Consultation Paper

The JUDS project is about unlocking the potential of data to help drive poverty eradication and sustainable development, because while more and more data is becoming available, the vital information it holds often remains inaccessible as it’s being published in different formats or standards. The aim of this consultation paper is to start a discussion on what technical and political solutions could look like at a global level.

You can feedback on our consultation paper via this form or via email on info@joinedupdata.org. We hope to receive a broad range of responses to this consultation from international standard setting institutions, open data standard initiatives, data producing organisations and the users of development data themselves.

We invite responses to this consultation, and look forward to hearing from you.

From Principles to Practice: a consultation paper on joined-up data standards

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From Principles to Practice: a consultation paper on joined-up data standards

     Data has immense potential to help drive poverty eradication and international development, but it remains incredibly difficult to join up data on resources, people and re ...

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Data has immense potential to help drive poverty eradication and international development, but it remains incredibly difficult to join up data on resources, people and results because it is published in different formats and to different standards. Overcoming this challenge requires both technical solutions and political will. The challenge facing governments, international institutions, civil society, academics and the private sector alike is how to make sense of the vast quantities of data now being generated in order to create a coherent, holistic picture.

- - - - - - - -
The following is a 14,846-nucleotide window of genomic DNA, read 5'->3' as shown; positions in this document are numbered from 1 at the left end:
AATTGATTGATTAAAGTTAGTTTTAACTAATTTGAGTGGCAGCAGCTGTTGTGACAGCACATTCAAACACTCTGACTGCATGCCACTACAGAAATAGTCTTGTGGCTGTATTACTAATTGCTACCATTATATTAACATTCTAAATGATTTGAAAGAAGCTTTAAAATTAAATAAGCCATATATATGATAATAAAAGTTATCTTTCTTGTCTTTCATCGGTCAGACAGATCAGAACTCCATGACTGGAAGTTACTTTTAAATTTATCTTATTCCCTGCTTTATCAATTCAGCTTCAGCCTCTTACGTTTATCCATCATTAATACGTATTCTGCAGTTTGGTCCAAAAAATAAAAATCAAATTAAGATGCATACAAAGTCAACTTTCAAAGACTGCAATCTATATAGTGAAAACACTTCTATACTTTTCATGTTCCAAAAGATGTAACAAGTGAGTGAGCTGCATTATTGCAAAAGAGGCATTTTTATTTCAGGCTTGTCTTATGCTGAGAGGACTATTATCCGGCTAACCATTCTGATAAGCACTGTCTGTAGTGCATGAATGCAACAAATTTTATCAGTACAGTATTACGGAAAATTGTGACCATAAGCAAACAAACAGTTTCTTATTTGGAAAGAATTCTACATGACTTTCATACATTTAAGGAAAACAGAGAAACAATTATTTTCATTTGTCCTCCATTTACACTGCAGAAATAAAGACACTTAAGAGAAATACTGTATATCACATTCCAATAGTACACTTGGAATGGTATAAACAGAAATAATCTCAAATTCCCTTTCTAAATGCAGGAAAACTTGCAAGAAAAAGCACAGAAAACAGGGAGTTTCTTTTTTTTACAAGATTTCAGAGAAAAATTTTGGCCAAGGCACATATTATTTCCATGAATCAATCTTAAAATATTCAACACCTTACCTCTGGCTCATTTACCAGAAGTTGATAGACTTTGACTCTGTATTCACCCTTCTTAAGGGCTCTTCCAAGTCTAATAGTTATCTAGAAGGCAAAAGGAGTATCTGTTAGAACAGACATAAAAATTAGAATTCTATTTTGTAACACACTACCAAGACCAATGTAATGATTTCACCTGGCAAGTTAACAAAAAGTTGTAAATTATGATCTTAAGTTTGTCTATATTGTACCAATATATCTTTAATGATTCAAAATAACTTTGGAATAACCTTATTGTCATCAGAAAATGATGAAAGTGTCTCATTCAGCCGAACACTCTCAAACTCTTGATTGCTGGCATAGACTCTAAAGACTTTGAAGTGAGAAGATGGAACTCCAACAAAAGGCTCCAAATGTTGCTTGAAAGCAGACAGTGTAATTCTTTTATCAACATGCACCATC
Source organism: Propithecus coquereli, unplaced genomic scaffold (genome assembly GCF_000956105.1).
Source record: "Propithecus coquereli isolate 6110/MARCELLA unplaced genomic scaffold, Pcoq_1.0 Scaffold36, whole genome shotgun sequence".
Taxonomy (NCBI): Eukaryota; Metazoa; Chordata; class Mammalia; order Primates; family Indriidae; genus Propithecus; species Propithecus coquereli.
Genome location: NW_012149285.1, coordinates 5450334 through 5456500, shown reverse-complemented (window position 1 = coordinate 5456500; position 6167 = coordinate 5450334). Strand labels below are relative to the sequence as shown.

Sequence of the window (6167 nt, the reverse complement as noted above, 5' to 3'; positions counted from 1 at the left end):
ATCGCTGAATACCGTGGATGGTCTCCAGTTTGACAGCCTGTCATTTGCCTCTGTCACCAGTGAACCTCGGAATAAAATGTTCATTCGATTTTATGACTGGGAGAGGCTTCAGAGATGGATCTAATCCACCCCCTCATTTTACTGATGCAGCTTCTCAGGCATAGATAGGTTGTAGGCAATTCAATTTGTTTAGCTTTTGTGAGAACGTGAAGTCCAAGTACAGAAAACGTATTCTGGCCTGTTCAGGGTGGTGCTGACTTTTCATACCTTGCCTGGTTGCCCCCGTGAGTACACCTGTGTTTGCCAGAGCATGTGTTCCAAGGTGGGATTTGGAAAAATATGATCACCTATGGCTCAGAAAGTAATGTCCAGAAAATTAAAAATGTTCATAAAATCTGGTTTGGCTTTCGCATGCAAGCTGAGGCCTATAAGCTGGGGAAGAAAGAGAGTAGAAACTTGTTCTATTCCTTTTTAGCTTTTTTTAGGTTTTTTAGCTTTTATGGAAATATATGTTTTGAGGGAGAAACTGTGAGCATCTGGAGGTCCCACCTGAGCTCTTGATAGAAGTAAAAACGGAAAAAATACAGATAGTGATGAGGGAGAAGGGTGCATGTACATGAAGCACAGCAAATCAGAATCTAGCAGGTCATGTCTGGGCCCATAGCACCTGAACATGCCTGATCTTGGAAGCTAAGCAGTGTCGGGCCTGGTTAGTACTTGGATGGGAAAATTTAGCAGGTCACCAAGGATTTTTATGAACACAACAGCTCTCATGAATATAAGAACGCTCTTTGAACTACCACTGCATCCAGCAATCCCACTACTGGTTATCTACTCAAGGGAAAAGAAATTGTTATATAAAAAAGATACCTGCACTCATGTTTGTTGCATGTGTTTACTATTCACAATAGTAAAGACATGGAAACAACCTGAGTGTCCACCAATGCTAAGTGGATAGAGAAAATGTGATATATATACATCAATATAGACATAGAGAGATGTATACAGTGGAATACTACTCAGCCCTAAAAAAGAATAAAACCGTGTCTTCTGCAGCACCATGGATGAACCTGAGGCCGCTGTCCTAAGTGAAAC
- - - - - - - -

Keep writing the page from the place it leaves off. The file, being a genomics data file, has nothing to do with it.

The aims of the Joined-up Data Standards project are to: explore the problems caused by incompatible data in international development; work with partners to find common solutions to these problems; and to build international consensus that all data should be joined up. We have to date produced four discussion papers that cumulatively explore: the way in which global institutions define and classify geographic, sectoral and results data; the overlaps that occur between competing standards; and the policy landscape that governs international data standard setting.

This paper aims to start a discussion on what practical solutions to joining up data standards could look like.